Dailan Pugh, Byron Bay
Head of BRAG Rex Harris has complained in Echonetdaily (November 8) that ‘Many spokespeople debating environmental protection zones within the Draft Byron Local Environmental Plan (LEP) 2012 are misinforming readers’.
I agree with him and ask his group to please stop it.
BRAG’s claim (Echo November 6) that Council has excised large areas of agricultural land to wildlife corridors is wrong. Council’s wildlife corridor (biodiversity) overlay does not affect the zoning and simply requires that when assessing any proposed new development (requiring consent) the consent authority must consider any adverse impact on flora, fauna or ecosystems. If adverse impacts cannot be avoided then enhancement works that maintain or improve the biodiversity values of the land may be required.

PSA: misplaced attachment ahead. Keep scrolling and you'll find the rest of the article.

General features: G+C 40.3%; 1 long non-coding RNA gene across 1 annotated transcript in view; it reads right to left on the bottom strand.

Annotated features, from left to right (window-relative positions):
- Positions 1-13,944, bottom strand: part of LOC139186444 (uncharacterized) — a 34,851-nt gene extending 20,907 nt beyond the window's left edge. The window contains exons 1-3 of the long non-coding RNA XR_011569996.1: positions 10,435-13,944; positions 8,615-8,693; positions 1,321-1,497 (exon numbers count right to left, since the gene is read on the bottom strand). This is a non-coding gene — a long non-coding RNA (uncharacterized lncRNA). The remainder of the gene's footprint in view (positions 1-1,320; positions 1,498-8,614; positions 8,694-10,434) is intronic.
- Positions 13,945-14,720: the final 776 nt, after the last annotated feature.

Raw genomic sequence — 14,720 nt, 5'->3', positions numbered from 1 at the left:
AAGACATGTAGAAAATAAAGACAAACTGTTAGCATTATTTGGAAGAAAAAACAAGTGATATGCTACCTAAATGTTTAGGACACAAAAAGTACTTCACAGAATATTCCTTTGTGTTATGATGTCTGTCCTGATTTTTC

So if Rex Harris wants to redevelop his macadamia plantation into a housing estate he may have to undertake ameliorative actions to ensure the existing biodiversity values of his plantation are maintained in another form. Unless he wants to redevelop his land, then the wildlife corridor has no effect at all on his farming activities.
Of course wildlife corridors cover cleared land as the aim is to facilitate wildlife movements by enhancing connectivity between native vegetation remnants within identified wildlife corridors when redevelopment is proposed.
BRAG’s claim that Council is proposing that wildlife corridors ‘be considered for Endangered Ecological Community (EEC) candidature’ is a total absurdity and intentionally misleading.
BRAG’s claim that environmental zones ‘devalues properties by as much as 50 per cent’ is total scaremongering. As a landowner, with most of my property currently zoned for environmental protection, I can confidently say this is wrong as I recently had my property valued. To the contrary I believe that the vegetation on my property increases its value.